An I/O indecipherable algorithm is an algorithm that is applied to an input data stream to produce an output data stream. Although the input data stream uniquely determines the output data stream, the algorithm selected is such that it's characteristics cannot be deciphered from a comparison of even a large number of input and output data streams. The security of this algorithm can be further increased by adding additional functional elements which are non-stationary (that is, they change as a function of time). When such an algorithm is provided with identical input streams, the output stream provided at a given point in time may be different than the output stream provided at another time.
So long as the encryption module 218 and the IRD 132 share the same I/O indecipherable algorithm, the IRD 132 can decode the information in the encrypted CWP to retrieve the CW. Then, using the CW, the IRD 132 can decrypt the media program so that it can be presented to the subscriber 110.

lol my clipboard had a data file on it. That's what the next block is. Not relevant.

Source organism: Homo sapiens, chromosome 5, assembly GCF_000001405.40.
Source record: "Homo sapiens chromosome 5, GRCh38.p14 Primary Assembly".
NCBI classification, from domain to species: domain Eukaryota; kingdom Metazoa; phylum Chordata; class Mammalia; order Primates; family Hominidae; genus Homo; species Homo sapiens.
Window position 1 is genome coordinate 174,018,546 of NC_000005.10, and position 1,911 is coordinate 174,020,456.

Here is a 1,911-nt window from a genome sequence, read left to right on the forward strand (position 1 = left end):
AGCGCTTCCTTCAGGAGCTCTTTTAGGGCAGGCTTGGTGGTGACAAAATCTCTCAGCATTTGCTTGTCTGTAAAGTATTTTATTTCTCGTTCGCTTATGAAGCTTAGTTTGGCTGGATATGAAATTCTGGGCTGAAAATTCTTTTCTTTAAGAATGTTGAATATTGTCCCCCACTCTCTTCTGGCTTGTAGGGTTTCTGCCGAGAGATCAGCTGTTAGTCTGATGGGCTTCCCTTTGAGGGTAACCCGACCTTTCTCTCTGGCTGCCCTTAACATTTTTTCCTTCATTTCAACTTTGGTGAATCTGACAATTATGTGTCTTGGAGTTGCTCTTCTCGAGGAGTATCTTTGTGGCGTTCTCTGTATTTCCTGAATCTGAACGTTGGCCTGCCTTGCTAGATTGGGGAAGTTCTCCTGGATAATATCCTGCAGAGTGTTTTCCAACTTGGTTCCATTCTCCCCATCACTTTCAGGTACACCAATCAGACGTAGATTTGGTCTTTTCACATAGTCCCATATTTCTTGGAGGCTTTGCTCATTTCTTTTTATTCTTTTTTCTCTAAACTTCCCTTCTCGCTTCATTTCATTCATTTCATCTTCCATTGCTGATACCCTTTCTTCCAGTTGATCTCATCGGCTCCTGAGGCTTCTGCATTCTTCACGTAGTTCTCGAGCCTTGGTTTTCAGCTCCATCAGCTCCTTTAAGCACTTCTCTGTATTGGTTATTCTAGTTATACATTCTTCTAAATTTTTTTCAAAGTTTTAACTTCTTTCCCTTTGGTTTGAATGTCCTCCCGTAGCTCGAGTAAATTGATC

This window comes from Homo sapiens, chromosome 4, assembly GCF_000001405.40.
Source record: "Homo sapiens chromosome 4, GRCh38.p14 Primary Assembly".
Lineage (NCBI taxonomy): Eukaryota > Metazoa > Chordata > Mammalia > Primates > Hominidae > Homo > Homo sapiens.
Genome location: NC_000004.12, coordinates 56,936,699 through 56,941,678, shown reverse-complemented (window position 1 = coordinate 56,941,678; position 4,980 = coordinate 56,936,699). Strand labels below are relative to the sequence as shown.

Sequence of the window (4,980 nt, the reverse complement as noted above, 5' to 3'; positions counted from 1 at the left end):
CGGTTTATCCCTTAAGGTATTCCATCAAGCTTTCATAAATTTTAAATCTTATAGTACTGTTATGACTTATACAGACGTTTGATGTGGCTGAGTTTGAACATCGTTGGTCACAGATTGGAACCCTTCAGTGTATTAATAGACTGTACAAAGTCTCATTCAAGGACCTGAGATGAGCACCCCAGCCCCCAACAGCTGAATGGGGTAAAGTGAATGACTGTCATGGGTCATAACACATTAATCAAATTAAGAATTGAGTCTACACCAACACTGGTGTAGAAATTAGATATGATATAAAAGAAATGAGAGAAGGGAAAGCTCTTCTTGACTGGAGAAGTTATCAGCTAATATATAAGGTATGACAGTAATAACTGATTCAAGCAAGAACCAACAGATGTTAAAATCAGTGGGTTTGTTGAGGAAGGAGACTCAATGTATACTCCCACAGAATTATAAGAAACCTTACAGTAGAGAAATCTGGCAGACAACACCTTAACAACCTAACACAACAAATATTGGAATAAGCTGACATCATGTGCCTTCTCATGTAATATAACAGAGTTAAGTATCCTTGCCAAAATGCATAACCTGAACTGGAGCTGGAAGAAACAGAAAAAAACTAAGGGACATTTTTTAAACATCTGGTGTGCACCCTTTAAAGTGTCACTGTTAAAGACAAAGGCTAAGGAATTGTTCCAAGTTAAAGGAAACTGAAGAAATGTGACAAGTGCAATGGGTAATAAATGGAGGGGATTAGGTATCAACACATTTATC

To further discourage piracy, the control data needed to decrypt and assemble data packets into viewable media programs may be time-varying (the validity of the control data in a CWP to decode a particular media program changes with time). This can be implemented in a variety of ways.
For example, since each CWP is associated with a SCID for each media program, the SCID related to each CWP could change over time.
Another way to implement time-varying control data is to associate time stamps with the received data stream and the CWP control data. In this case, successful decoding of the CWP to produce the CW would require the proper relationship between the time stamps for the data stream and the control data in the CWP. This relationship can be defined, for example, by changing the decryption scheme used to generate the CW from the CWP according to the received time stamp for the data stream. In this case, if the time stamp of the received data stream does not match the expected value, the wrong decryption scheme will be selected and the proper CW (to decrypt the program material) will not be produced. If, however, the time stamp of the received data stream matches the expected value, the proper decryption scheme will be selected, and the CWP decryption scheme will yield the proper CW.